The Rumpus Interview with Francis Ford Coppola


Francis Ford Coppola hardly needs an introduction. A godfather himself of American film, Coppola is a director, producer, screenwriter, and the force behind legendary films such as The Godfather, Apocalypse Now, and my personal favorite, The Conversation. He founded American Zoetrope, an independent film studio in San Francisco, Zoetrope: All-Story literary magazine, a booming winery, and even a hotel business. He has won more awards than he can hold. But when I sat down with him for what turned out to be a five-hour conversation that continued into a lovely dinner, what impressed me most was how humble and open he was. It was as if he would have answered any question I proposed, no matter how personal. I was less interested in asking questions about his films and working with Brando, though, than I was in discovering Coppola the artist.


Rumpus: Your newest film TWIXT is based on a dream. Can you describe the dream for us?

Coppola: Well I went out one night with these two sister lawyers and had Turkish raki. I had an alcohol-induced dream that was very vivid. I was in a frightening, mysterious forest and I saw a young girl walking with me. We began to speak and she asked me if I was frightened of her. We approached a sort of hotel with some odd people there, and when I entered they said that I was stepping on the “grave.” I tried not to step on it but they said it was all right, that the whole floor was the grave, filled with murdered children. Then I saw the children stepping out of the grave and playing in the moonlight as if it were sunshine. A man who was caring for them hurried them back into the grave and as I left, I ran into Edgar Allan Poe. I asked him to guide me and he bode that I follow him, and as I did I was awoken by the call to prayer coming out of my open window in Istanbul, where I was dreaming. It was great. I was getting a whole movie for free, but the end didn’t come to me in the dream. I had to figure that out myself. A movie is like answering a question.

Rumpus: Part of TWIXT appears in 3-D – what informed your choice to do that? I also saw that at Comic-Con, the 3-D glasses you handed out were embedded in Edgar Allan Poe masks, which is amazing.

Coppola: At the time of making TWIXT, there was much talk that the future of cinema was moving toward being in all 3-D. I felt that with glasses it was uncomfortable to watch a whole film in 3-D, and I preferred that only certain sections be in that format, which is what I did with TWIXT.

Rumpus: When you talk about writers who influence your work, you mention Poe and Hawthorne for this filmBut what else influenced it?

Coppola: Well when I was writing this film, I reread a lot of Flaubert. I’m interested in what breaks your heart, like when there’s opposing loyalties. Take War and Peace. I always respond to novels with a heroine. If your work doesn’t have a heroine then it has to be about war. I only like novels that are about women. Natasha in War and Peace gets in such a pickle and that torn loyalty pulls at me. Torn loyalty is the theme that moves me the most. I always loved books that tear you apart. Loving two people is the world’s worst thing. That’s a killer. Better to have five women in your life than two. James Goldsmith made a great statement once: “Never marry your mistress because then you create a job vacancy.”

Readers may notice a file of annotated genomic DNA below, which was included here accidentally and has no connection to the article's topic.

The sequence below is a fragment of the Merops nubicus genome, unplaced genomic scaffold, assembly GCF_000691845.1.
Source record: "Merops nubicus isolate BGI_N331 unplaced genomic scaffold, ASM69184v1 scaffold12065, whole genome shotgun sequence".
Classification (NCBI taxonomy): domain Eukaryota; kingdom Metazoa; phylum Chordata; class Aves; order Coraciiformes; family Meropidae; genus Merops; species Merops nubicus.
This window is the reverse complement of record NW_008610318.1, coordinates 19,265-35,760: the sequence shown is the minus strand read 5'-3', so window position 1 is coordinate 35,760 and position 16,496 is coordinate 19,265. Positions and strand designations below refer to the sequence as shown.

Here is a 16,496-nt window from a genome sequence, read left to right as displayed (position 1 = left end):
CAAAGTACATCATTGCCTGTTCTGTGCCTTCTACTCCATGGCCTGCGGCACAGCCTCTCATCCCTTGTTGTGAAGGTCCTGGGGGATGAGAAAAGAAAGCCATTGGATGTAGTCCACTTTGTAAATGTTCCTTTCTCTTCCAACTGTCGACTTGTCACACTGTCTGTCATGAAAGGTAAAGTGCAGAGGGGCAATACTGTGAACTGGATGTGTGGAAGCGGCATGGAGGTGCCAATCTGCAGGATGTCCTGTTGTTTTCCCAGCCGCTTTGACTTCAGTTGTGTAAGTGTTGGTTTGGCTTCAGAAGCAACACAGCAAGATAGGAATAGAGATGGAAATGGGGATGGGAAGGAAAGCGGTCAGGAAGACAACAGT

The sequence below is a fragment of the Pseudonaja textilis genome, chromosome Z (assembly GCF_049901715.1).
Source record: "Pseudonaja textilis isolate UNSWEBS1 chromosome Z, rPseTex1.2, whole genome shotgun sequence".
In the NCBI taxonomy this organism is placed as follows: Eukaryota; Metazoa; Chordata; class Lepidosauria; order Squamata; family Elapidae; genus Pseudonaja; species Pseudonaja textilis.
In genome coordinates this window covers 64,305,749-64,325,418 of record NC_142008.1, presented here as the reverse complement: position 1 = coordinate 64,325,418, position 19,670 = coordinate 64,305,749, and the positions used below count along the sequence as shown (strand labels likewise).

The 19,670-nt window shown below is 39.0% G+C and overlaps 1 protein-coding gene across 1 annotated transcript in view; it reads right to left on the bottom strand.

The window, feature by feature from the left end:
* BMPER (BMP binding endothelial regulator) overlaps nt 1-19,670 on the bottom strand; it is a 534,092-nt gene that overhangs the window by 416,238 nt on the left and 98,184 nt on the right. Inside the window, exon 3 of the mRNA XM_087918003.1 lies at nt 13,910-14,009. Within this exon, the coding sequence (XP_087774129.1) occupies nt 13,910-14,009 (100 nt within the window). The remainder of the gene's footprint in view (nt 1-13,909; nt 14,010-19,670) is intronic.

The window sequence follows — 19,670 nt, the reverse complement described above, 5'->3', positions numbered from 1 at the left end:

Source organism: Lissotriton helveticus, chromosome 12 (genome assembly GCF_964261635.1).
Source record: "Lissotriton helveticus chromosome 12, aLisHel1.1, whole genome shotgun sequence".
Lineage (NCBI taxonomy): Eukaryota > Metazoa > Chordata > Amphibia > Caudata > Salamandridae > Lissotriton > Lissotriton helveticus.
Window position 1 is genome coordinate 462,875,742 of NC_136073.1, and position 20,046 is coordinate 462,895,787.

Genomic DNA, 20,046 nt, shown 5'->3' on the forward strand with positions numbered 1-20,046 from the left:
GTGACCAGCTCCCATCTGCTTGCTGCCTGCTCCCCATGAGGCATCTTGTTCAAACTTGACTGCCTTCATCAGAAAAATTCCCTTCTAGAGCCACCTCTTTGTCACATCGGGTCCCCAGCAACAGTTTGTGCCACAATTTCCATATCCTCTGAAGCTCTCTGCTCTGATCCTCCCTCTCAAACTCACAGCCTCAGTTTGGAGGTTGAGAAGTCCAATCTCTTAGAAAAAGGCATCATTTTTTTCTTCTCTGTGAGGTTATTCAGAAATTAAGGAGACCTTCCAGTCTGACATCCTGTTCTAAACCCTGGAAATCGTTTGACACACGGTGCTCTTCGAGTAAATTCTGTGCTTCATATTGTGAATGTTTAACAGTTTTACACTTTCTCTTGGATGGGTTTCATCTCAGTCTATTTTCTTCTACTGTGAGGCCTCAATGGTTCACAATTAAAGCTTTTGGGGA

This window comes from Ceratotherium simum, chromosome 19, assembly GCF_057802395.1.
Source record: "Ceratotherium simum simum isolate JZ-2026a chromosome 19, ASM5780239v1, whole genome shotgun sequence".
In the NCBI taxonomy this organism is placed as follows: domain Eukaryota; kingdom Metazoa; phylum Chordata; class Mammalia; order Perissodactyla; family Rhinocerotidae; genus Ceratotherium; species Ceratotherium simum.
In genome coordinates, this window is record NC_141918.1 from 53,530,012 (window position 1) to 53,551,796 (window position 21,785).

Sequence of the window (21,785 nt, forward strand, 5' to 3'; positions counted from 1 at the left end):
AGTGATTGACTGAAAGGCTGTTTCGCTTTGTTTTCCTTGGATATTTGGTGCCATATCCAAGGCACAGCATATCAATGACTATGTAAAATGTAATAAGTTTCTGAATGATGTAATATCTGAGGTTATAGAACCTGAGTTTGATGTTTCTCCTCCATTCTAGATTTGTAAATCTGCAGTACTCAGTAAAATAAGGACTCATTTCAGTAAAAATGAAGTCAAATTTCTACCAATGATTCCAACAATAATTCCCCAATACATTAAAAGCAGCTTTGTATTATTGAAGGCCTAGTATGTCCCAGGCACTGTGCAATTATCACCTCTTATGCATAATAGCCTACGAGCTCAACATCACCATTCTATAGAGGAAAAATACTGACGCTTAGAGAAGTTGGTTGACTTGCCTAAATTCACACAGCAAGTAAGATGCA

Rumpus: Is TWIXT being received differently here than abroad?

Coppola: It was received very positively by the French. But the French are the French – they love movies. They look at a movie differently. In America, even the critics – which is a pity – tend to genre-ize things. They have a hard time when genres get mixed. They want to categorize things. That’s why I love Wes Anderson’s films and the Coen Brothers, because you don’t know what you’re going to get, and very often you get something that you don’t expect and that’s just what a genre’s not supposed to do.

Rumpus: I wonder if that informs their decision to make films that play with genre?

Coppola: Like Burn After Reading. That movie is totally off the wall. Brad Pitt was just amazing in that film. When I go to the movies I like to come away and say, “I’ve never seen anything like that before.” That’s my highest praise.

Rumpus: Do you think that’s a danger in teaching writing – formulaic scripts?

Coppola: Dramatic structure and theater plays are thousands of years old. It’s amazing how much dramatic structure is influenced by the Greeks. The novel’s only a few hundreds of years old, but in the novel there’s still so much room for invention. That’s why I was annoyed when they were saying the big thing for movies now is going to be 3-D. The cinema’s only a hundred years old, you don’t think that even in the writing of the film there’s so much left to accomplish?

Rumpus: How do you feel about adaptations?

Coppola: I don’t feel that books should become movies. I feel that movies should be written fresh and new. They should also never make remakes. With all the money and effort you should at least try to give something to the world that’s uniquely for cinema and not adapted from a book. Also, the short story does much better in translation to film than a novel. It’s already in the right shape and size. A movie is like writing a haiku. You have to be so pared down. Everything has to be so loaded and economic.

Rumpus: How do you deal with criticism?